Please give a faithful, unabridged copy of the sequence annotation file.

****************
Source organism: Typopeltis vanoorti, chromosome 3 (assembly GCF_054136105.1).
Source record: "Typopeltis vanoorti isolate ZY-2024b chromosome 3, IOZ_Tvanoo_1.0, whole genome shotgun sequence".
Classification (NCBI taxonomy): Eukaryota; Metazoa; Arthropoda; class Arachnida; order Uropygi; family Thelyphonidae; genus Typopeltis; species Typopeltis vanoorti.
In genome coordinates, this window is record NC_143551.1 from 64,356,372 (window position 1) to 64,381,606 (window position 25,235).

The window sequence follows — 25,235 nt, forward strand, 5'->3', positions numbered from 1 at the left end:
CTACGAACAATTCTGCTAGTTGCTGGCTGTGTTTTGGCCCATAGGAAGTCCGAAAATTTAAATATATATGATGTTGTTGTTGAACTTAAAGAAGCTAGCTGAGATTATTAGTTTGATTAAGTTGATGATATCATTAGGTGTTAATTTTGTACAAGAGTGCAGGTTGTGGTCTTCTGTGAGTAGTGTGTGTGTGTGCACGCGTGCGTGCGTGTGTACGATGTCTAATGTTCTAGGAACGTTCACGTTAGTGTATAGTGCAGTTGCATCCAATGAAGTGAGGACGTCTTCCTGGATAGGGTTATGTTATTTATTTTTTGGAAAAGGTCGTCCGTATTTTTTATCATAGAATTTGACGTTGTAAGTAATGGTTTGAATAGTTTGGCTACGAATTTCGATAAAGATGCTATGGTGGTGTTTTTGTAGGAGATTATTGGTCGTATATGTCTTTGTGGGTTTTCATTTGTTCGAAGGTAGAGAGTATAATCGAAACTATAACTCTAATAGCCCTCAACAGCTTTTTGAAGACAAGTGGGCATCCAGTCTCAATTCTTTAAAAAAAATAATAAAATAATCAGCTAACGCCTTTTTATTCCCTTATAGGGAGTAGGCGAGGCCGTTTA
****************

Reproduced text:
Source organism: Typopeltis vanoorti, chromosome 3 (assembly GCF_054136105.1).
Source record: "Typopeltis vanoorti isolate ZY-2024b chromosome 3, IOZ_Tvanoo_1.0, whole genome shotgun sequence".
Classification (NCBI taxonomy): Eukaryota; Metazoa; Arthropoda; class Arachnida; order Uropygi; family Thelyphonidae; genus Typopeltis; species Typopeltis vanoorti.
In genome coordinates, this window is record NC_143551.1 from 64,356,372 (window position 1) to 64,381,606 (window position 25,235).

The window sequence follows — 25,235 nt, forward strand, 5'->3', positions numbered from 1 at the left end:
CTACGAACAATTCTGCTAGTTGCTGGCTGTGTTTTGGCCCATAGGAAGTCCGAAAATTTAAATATATATGATGTTGTTGTTGAACTTAAAGAAGCTAGCTGAGATTATTAGTTTGATTAAGTTGATGATATCATTAGGTGTTAATTTTGTACAAGAGTGCAGGTTGTGGTCTTCTGTGAGTAGTGTGTGTGTGTGCACGCGTGCGTGCGTGTGTACGATGTCTAATGTTCTAGGAACGTTCACGTTAGTGTATAGTGCAGTTGCATCCAATGAAGTGAGGACGTCTTCCTGGATAGGGTTATGTTATTTATTTTTTGGAAAAGGTCGTCCGTATTTTTTATCATAGAATTTGACGTTGTAAGTAATGGTTTGAATAGTTTGGCTACGAATTTCGATAAAGATGCTATGGTGGTGTTTTTGTAGGAGATTATTGGTCGTATATGTCTTTGTGGGTTTTCATTTGTTCGAAGGTAGAGAGTATAATCGAAACTATAACTCTAATAGCCCTCAACAGCTTTTTGAAGACAAGTGGGCATCCAGTCTCAATTCTTTAAAAAAAATAATAAAATAATCAGCTAACGCCTTTTTATTCCCTTATAGGGAGTAGGCGAGGCCGTTTA